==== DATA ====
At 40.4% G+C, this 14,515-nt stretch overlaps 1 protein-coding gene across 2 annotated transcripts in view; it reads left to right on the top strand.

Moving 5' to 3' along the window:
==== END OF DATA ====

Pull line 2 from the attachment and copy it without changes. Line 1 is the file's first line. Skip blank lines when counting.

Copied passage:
Moving 5' to 3' along the window: